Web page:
I like underlining (or highlighting) mistakes and handing it back to the students so they have another chance and are given an opportunity to reflect upon the mistakes they’ve made, I also do that often – learning from mistakes is more effective learning than being spoon-fed after all. However, differently from you I usually ask them to do it individually, to their own pieces. As most of my students are teenagers, they are very self-conscious and most don’t like having others see their work – which, in my opinion just corroborates to the idea students are ashamed of making mistakes and especially having people notice them. But then again, a mistake is not a mistake until it’s noticed by someone – or is it?

      Thanks for sharing how you handle error correction and adding to this interesting discussion thread!

    2. Hey Lu…

      Your answer was the one I expected, I just wanted to make sure. 😉 I also feel I am more critical and have a lower tolerance to errors in writing. Even if I don’t correct them – if I am doing a more focused correction as we talked about – I notice them much more (and I process/take them in).

      Thanks for answering my question!

  8. Hi Ceci …

    Well, I need to confess that I tend to be much more critical of student’s written production. This being due to the fact that the moment of correction (which does not rely on on-the-spot feedback/replying) is when we are in a room somewhere, analyzing where strengths and weaknesses lie, without having to provide an on-the-spot reply.

    In spoken communication, I see the need to transmit a message as more immediate, and in order to give them the opportunity to express themselves fully, I am more lenient towards slips or mistakes.

    So, it isn’t necessarily about which I consider more or less important, but how I approach each one, considering the event at hand. Hope I’ve answered your question. :))

    Great thread going on here. :)

  9. Have enjoyed your interpretation of error correction ,Cecilia . Your teaching experience
    has inspired you to act more humanizingly ,as a students`guide to error correction.
    Speaking of humanizing, here`s a dimension teacher educators and teachers could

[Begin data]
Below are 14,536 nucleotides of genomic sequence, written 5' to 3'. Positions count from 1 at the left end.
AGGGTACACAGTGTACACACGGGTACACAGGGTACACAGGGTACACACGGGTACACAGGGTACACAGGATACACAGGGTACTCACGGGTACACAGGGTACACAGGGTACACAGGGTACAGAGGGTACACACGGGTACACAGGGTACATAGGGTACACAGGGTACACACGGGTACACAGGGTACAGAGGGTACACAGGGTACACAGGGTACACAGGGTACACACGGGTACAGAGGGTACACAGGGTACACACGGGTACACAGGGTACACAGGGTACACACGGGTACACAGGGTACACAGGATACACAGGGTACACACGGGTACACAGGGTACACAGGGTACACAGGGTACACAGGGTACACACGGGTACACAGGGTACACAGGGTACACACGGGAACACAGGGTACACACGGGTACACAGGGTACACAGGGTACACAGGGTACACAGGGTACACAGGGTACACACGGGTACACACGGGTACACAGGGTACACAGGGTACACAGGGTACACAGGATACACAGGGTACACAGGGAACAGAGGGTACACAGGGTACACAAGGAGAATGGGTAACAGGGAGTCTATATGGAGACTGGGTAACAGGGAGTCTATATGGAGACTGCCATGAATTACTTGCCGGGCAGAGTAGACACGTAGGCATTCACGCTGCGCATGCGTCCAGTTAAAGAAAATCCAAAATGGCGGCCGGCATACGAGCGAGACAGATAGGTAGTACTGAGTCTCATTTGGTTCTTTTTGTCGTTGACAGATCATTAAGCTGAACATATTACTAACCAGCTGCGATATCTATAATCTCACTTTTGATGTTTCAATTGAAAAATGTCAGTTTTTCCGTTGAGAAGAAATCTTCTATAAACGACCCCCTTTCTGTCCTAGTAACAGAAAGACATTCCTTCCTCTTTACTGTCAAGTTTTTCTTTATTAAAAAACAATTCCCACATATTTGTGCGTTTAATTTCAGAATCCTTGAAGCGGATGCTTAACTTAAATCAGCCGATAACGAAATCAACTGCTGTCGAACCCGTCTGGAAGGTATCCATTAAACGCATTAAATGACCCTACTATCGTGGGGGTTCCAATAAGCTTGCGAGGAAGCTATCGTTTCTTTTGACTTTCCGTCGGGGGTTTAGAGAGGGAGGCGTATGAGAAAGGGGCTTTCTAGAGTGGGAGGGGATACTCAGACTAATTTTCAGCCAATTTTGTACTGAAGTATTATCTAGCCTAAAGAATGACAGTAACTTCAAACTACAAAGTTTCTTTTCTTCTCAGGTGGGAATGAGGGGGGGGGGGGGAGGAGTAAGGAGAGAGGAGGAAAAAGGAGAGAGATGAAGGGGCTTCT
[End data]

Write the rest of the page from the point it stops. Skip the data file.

consider when reassessing their correction strategies: Language learners` right to
    make errors/mistakes,or ,to rephrase it in the perspective of Linguistic creativity:
    Learners`right to use the second/foreign language creatively.
    What effect the application of such dimension would have on teachers` correction ?
    I first thought about Learners Errors as rights in the mid 80s,when
    my piece A gap in ESL pedagogy was published by TESOL Newsletter.April,1986.
    For a detailed treatment of Learners Rights, see my chapter Second Language Learners
    Rights, in Vivian Cook (ed) Portraits of the L2 User. Clevedon and Buffalo,Multilingual
    Matters,2002 The chapter has sections on Learners`pronunciation,grammatical,and
    vocabulary righgts. Also included: a brief section on Learners rights as testees or
    In short, how can we,as teachers,harmonize learners ` rights-responsibilities and
    teachers` rights-responsibilities ? Herein lies one of the fascinatingly challenging
    missions of all language educators.
    Keep up your relevant work,Cecilia. Will read all posts with much interest.

    1. Dear Professor Francisco,

      Thank you for the reference, professor Francisco. I found the article from the Tesol Newsletter (the link is here: – but since it has all the newsletters of that year, you can go straight to page 60, where your article is featured).

      The challenge of educators (in general, I think) is to harmonize rights-responsibilities of teachers and students in a a world that gets more and more demanding. All of that while adjusting to new realities, tools, students and teachers. Not an easy task, but we didn’t become teachers because it was an easy job, did we?

      Thank you for your support, professor. Cheers!

  10. Hi Cecilia,

    I’ve just had an enlightening experience as a language learner concerning the problems of over correction.

    I’m in Pakistan at the moment and the taxi driver who drove me home this evening took it upon himself to teach me a bit of Urdu in our 15 minute journey. He was a great teacher. He picked a really useful area to teach me which was “I’m going home’. I repeated it over and over until I felt comfortable with it and he gave me loads of positive feedback. When I tried experimenting with the form to say things like ‘Are you going home?, I’m going to England, I’m going to eat etc. he showed me that he’d understood what I was saying and responded to the content of what I was saying. We had fun.

    When I got home I was buzzing. I tried all this new knowledge out on the guy who cleans the flat. I really wanted him to understand what I was saying. He did understand but his response was to try to make me say better versions of what I was saying. Maybe what I was saying was pretty inaccurate, and his intentions were very well meaning, (as language teacher’s intentions all over the world are when they correct their learners) but the result is that my motivation just evaporated and now I can barely remember a word.